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D. H. Hill, Jr., Confederate Military History, a library of Confederate States Military History: Volume 4, North Carolina (ed. Clement Anselm Evans) 17 1 Browse Search
Jefferson Davis, The Rise and Fall of the Confederate Government 14 2 Browse Search
Southern Historical Society Papers, Volume 2. (ed. Reverend J. William Jones) 13 1 Browse Search
Robert Lewis Dabney, Life and Commands of Lieutenand- General Thomas J. Jackson 11 1 Browse Search
Southern Historical Society Papers, Volume 6. (ed. Reverend J. William Jones) 10 2 Browse Search
John Esten Cooke, Wearing of the Gray: Being Personal Portraits, Scenes, and Adventures of War. 8 0 Browse Search
Southern Historical Society Papers, Volume 7. (ed. Reverend J. William Jones) 8 0 Browse Search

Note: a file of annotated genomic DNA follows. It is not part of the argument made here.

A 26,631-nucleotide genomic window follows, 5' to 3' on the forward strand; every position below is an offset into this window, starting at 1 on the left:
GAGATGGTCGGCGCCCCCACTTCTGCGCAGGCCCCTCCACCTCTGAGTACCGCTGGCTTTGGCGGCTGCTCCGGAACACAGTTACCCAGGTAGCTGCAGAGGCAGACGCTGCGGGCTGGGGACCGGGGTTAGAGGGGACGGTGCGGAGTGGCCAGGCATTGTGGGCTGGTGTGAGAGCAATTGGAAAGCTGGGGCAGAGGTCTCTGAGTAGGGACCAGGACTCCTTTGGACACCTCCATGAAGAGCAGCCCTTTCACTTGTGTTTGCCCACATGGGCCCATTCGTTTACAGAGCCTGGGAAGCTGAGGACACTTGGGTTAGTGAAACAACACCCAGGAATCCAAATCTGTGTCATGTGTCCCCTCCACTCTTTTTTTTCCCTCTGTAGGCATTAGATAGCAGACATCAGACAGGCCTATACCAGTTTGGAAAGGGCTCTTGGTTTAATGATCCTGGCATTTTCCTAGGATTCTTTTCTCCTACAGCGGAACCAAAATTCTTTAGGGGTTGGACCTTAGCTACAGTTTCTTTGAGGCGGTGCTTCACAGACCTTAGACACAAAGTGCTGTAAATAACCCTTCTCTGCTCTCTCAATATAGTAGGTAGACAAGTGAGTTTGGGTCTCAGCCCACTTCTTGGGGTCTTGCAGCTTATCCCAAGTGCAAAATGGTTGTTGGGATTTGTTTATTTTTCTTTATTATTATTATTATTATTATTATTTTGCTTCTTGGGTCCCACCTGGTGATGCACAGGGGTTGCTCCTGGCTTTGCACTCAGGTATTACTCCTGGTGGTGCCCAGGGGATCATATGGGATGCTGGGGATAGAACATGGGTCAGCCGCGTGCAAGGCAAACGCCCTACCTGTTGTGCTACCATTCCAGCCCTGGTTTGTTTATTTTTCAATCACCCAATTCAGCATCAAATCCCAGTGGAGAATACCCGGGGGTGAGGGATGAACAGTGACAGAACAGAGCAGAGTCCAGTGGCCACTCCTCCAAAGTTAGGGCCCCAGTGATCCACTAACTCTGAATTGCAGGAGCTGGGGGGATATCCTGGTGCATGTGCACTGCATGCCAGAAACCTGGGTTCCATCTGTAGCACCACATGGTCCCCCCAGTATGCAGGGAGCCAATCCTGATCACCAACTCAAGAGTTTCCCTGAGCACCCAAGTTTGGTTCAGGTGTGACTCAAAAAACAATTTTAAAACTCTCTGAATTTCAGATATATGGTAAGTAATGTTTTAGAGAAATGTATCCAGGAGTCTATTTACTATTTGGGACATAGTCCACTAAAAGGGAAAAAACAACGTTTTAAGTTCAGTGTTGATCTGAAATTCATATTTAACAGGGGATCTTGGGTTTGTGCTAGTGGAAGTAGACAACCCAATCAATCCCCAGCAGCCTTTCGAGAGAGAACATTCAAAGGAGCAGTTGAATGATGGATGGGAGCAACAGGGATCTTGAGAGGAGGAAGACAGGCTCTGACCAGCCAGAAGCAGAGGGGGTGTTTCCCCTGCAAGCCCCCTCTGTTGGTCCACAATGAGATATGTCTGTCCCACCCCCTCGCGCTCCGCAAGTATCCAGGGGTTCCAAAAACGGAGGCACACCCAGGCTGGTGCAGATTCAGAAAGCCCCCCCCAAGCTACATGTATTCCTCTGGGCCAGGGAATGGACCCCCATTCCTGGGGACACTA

Jubal Anderson Early, Ruth Hairston Early, Lieutenant General Jubal A. Early , C. S. A. 6 2 Browse Search
Fitzhugh Lee, General Lee 6 0 Browse Search
Southern Historical Society Papers, Volume 10. (ed. Reverend J. William Jones) 6 0 Browse Search
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Fitzhugh Lee, General Lee, Chapter 11: Chancellorsville. (search)
the vicinity of Suffolk, south of James River), and Jackson's corps, composed of the divisions of A. P. Hill, Early, and D. H. Hill under Rodes, and Trimble under Colston. The Federal general's designs were well conceived. He proposed to march three of his corps up the Rappahannock twenty-seven miles, cross them at Kelly's Fored. T. J. J. General R. E. Lee. As the different divisions arrived they were formed at right angles to the road, Rodes's in front, Trimble's division, under Colston, in the second line two hundred yards in the rear, and A. P. Hill's in supporting distance in column. At 6 P. M., all being ready, Jackson ordered the advance. ned and rolled in a sheet of flame upon his center. Rodes, who led with so much spirit, says: The enemy, taken in flank and rear, did not wait for an attack. Colston's division followed so rapidly that it went over the enemy's works at Dowdall's with Rodes's troops, and both divisions fought with mixed ranks until dark. In a